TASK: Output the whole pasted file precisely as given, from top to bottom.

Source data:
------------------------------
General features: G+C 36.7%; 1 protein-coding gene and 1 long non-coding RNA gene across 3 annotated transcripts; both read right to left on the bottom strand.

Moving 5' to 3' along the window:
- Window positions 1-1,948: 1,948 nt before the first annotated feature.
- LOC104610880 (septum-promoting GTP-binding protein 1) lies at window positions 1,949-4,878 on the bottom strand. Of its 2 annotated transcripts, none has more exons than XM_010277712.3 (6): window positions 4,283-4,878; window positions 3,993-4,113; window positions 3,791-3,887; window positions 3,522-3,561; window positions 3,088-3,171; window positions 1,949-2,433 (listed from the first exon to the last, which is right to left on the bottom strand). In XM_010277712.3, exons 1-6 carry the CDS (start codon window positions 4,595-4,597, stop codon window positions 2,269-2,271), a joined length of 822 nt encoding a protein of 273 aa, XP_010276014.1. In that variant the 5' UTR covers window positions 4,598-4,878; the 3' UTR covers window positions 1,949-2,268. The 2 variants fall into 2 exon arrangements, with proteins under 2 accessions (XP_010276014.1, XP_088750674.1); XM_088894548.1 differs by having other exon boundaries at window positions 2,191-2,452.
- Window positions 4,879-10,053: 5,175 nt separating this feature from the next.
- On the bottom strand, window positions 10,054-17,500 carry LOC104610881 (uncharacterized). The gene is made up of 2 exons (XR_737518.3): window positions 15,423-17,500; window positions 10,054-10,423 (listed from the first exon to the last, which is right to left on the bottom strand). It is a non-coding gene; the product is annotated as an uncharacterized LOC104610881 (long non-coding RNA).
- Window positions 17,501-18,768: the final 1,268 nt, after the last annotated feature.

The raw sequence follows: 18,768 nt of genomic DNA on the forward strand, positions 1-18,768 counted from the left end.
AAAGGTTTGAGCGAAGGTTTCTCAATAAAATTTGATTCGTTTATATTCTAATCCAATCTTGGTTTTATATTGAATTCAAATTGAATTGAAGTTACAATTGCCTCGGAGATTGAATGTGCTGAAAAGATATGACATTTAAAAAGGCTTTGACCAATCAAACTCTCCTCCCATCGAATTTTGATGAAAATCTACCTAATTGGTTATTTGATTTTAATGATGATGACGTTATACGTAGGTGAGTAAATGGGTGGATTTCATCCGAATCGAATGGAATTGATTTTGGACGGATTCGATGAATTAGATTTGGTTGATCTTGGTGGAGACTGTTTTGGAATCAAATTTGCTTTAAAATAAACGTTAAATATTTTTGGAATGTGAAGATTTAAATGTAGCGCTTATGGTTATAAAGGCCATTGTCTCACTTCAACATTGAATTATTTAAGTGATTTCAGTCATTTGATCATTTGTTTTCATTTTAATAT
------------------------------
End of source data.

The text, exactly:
General features: G+C 36.7%; 1 protein-coding gene and 1 long non-coding RNA gene across 3 annotated transcripts; both read right to left on the bottom strand.

Moving 5' to 3' along the window:
- Window positions 1-1,948: 1,948 nt before the first annotated feature.
- LOC104610880 (septum-promoting GTP-binding protein 1) lies at window positions 1,949-4,878 on the bottom strand. Of its 2 annotated transcripts, none has more exons than XM_010277712.3 (6): window positions 4,283-4,878; window positions 3,993-4,113; window positions 3,791-3,887; window positions 3,522-3,561; window positions 3,088-3,171; window positions 1,949-2,433 (listed from the first exon to the last, which is right to left on the bottom strand). In XM_010277712.3, exons 1-6 carry the CDS (start codon window positions 4,595-4,597, stop codon window positions 2,269-2,271), a joined length of 822 nt encoding a protein of 273 aa, XP_010276014.1. In that variant the 5' UTR covers window positions 4,598-4,878; the 3' UTR covers window positions 1,949-2,268. The 2 variants fall into 2 exon arrangements, with proteins under 2 accessions (XP_010276014.1, XP_088750674.1); XM_088894548.1 differs by having other exon boundaries at window positions 2,191-2,452.
- Window positions 4,879-10,053: 5,175 nt separating this feature from the next.
- On the bottom strand, window positions 10,054-17,500 carry LOC104610881 (uncharacterized). The gene is made up of 2 exons (XR_737518.3): window positions 15,423-17,500; window positions 10,054-10,423 (listed from the first exon to the last, which is right to left on the bottom strand). It is a non-coding gene; the product is annotated as an uncharacterized LOC104610881 (long non-coding RNA).
- Window positions 17,501-18,768: the final 1,268 nt, after the last annotated feature.

The raw sequence follows: 18,768 nt of genomic DNA on the forward strand, positions 1-18,768 counted from the left end.
AAAGGTTTGAGCGAAGGTTTCTCAATAAAATTTGATTCGTTTATATTCTAATCCAATCTTGGTTTTATATTGAATTCAAATTGAATTGAAGTTACAATTGCCTCGGAGATTGAATGTGCTGAAAAGATATGACATTTAAAAAGGCTTTGACCAATCAAACTCTCCTCCCATCGAATTTTGATGAAAATCTACCTAATTGGTTATTTGATTTTAATGATGATGACGTTATACGTAGGTGAGTAAATGGGTGGATTTCATCCGAATCGAATGGAATTGATTTTGGACGGATTCGATGAATTAGATTTGGTTGATCTTGGTGGAGACTGTTTTGGAATCAAATTTGCTTTAAAATAAACGTTAAATATTTTTGGAATGTGAAGATTTAAATGTAGCGCTTATGGTTATAAAGGCCATTGTCTCACTTCAACATTGAATTATTTAAGTGATTTCAGTCATTTGATCATTTGTTTTCATTTTAATAT